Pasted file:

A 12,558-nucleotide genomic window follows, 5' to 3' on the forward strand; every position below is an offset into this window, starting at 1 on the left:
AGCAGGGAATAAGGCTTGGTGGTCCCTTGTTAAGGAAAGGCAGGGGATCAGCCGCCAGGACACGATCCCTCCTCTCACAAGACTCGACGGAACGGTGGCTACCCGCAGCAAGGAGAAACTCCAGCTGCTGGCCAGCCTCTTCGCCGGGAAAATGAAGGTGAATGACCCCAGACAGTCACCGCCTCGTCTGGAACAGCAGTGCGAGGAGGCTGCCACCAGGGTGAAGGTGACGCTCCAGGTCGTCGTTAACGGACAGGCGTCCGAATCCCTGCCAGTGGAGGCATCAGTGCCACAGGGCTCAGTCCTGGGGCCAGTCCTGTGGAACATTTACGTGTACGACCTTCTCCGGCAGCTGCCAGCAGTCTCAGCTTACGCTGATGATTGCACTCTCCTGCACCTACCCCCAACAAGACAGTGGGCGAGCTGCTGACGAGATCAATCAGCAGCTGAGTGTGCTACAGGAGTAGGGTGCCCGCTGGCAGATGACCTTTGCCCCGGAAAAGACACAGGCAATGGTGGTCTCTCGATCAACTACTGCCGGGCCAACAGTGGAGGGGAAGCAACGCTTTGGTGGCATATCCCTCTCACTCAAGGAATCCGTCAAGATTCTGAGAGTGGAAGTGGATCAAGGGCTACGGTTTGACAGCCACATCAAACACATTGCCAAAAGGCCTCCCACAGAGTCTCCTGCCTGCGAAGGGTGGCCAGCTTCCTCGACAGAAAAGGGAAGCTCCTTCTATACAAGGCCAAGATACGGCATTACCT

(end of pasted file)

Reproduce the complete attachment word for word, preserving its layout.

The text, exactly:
A 12,558-nucleotide genomic window follows, 5' to 3' on the forward strand; every position below is an offset into this window, starting at 1 on the left:
AGCAGGGAATAAGGCTTGGTGGTCCCTTGTTAAGGAAAGGCAGGGGATCAGCCGCCAGGACACGATCCCTCCTCTCACAAGACTCGACGGAACGGTGGCTACCCGCAGCAAGGAGAAACTCCAGCTGCTGGCCAGCCTCTTCGCCGGGAAAATGAAGGTGAATGACCCCAGACAGTCACCGCCTCGTCTGGAACAGCAGTGCGAGGAGGCTGCCACCAGGGTGAAGGTGACGCTCCAGGTCGTCGTTAACGGACAGGCGTCCGAATCCCTGCCAGTGGAGGCATCAGTGCCACAGGGCTCAGTCCTGGGGCCAGTCCTGTGGAACATTTACGTGTACGACCTTCTCCGGCAGCTGCCAGCAGTCTCAGCTTACGCTGATGATTGCACTCTCCTGCACCTACCCCCAACAAGACAGTGGGCGAGCTGCTGACGAGATCAATCAGCAGCTGAGTGTGCTACAGGAGTAGGGTGCCCGCTGGCAGATGACCTTTGCCCCGGAAAAGACACAGGCAATGGTGGTCTCTCGATCAACTACTGCCGGGCCAACAGTGGAGGGGAAGCAACGCTTTGGTGGCATATCCCTCTCACTCAAGGAATCCGTCAAGATTCTGAGAGTGGAAGTGGATCAAGGGCTACGGTTTGACAGCCACATCAAACACATTGCCAAAAGGCCTCCCACAGAGTCTCCTGCCTGCGAAGGGTGGCCAGCTTCCTCGACAGAAAAGGGAAGCTCCTTCTATACAAGGCCAAGATACGGCATTACCT